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CARMAKER TO ALSO INCREASE DEALER MARGINS Tata Motors Uses Production Cuts, Retail Push to Ride Out Slowdown

July 05, 2019 05:01 AM


Tata Motors Uses Production Cuts, Retail Push to Ride Out Slowdown
Nehal Chaliawala & Ketan Thakkar


Tata Motors has decided to implement periodic production cuts at its passenger-car plants and focus on retail sales to prop up dealerships amid an industrywide slowdown in passenger vehicle sales.

Mayank Pareek, president of Tata Motors’ passenger vehicle division, told ET in a recent interview that the company has also increased dealer margins to about 5.8%—which is about 200 basis points higher than the industry average— to ensure its channel remains healthy.

Pareek said the company is aiming to reduce factory inventory to less than 1,000 units of cars in July, and the overall inventory to 21 days at the dealerships by September.

Tata Motors is the country's largest commercial vehicle maker and the fourth largest manufacturer of passenger cars. It sells the popular compact SUV Nexon. Pareek did not disclose which plants would implement the periodic production cuts.

In India, automobile manufacturers report only wholesale numbers, or units sold by manufacturer to dealers. This does not reflect the actual number of units sold by vehicle dealers to consumers, which is called retail sales. In the absence of retail sales figures, the wholesale numbers are used as yardstick to measure the performance of automakers and have a bearing on share prices.

“We're changing our focus from wholesale to retail. The wholesale despatch is not a real reflection of the demand in the market place. Retail is the real sale,” Pareek said.

The problem of inventory accumulation in the auto industry started around September last year, when factors including high fuel cost, liquidity deficit in the lending system, and high insurance costs kept car buyers away. However, manufacturers refrained from taking production cuts and the mismatch between production and sales led to an inventory pileup.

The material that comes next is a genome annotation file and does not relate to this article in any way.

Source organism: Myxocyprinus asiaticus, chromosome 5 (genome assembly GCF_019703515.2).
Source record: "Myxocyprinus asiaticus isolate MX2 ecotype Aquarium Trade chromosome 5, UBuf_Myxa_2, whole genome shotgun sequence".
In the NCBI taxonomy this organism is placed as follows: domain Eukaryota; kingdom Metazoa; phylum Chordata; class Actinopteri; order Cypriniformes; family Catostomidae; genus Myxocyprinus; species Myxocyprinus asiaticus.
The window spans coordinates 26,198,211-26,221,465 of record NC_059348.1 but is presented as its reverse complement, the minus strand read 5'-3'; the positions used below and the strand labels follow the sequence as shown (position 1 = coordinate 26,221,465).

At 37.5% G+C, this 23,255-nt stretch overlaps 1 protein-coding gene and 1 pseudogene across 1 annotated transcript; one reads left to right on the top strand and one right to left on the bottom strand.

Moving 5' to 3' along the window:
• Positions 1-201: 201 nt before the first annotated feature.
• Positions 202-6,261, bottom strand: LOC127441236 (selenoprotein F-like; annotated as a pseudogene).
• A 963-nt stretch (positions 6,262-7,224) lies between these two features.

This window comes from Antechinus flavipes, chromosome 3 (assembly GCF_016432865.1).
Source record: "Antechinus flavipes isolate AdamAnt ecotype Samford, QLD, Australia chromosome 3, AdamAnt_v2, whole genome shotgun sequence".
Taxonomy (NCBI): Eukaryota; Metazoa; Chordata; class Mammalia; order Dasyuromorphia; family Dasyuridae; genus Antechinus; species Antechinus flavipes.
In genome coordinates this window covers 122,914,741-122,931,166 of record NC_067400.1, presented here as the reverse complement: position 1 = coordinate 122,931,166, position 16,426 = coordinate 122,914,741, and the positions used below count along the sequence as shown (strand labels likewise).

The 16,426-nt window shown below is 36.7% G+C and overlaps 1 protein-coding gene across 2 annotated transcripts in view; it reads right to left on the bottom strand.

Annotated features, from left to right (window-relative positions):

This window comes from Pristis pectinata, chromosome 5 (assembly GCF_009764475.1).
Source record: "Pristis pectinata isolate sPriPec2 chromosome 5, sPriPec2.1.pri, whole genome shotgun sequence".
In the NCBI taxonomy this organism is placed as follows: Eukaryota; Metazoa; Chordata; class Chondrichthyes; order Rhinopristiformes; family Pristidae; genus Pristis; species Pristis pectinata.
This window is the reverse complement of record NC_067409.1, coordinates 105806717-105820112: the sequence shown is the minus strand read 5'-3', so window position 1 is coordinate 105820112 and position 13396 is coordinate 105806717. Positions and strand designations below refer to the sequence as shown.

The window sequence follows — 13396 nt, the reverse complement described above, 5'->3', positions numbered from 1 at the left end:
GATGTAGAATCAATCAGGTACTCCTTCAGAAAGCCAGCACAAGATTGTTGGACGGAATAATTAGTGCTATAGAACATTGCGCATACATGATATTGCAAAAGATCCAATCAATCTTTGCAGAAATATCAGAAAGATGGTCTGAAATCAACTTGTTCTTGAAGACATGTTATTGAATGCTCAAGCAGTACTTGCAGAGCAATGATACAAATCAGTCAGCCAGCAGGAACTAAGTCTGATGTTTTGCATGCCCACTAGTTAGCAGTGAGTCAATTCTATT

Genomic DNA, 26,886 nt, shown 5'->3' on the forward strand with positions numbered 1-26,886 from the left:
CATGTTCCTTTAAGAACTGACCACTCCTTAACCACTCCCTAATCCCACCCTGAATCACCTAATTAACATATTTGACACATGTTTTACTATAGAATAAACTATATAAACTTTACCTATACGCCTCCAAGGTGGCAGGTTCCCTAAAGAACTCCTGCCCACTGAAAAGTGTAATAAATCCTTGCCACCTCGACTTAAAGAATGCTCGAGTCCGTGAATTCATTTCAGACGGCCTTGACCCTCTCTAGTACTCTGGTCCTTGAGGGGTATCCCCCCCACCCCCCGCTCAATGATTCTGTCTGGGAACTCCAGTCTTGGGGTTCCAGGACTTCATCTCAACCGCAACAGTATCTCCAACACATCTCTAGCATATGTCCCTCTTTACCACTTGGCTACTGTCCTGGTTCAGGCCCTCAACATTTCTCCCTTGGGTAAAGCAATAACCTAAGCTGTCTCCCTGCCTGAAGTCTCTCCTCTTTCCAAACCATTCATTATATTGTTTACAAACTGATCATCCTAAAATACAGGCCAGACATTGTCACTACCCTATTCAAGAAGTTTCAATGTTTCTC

Inventory with car dealers peaked to an average of up to 60 days during this period before easing to 40-45 days at the end of May, as per data from the Federation of Automobile Dealers Associations (FADA).

ET had reported in May that the high cost of doing the business along with rising inventory has pushed hundreds of dealerships out of business. “Industry had oversold about 12-15% vehicles (to dealers),” Pareek said.

According to experts, manufacturers’ focus on meeting their wholesale targets with disregard for actual retail on ground is the primary reason for the excess inventory.

Tata Motors, which had outpaced the market for the best part of the last three years, has registered double-digit decline in sales for four consecutive months to June this year in wholesale despatches. However, its retail sales are higher than despatches.

Tata Motors is not alone in cutting production. In recent months, every other manufacturer, including market leaders Maruti Suzuki and Hyundai, have observed this step. However, Mumbai-based Tata Motors is the first to report retail sales numbers along with wholesale

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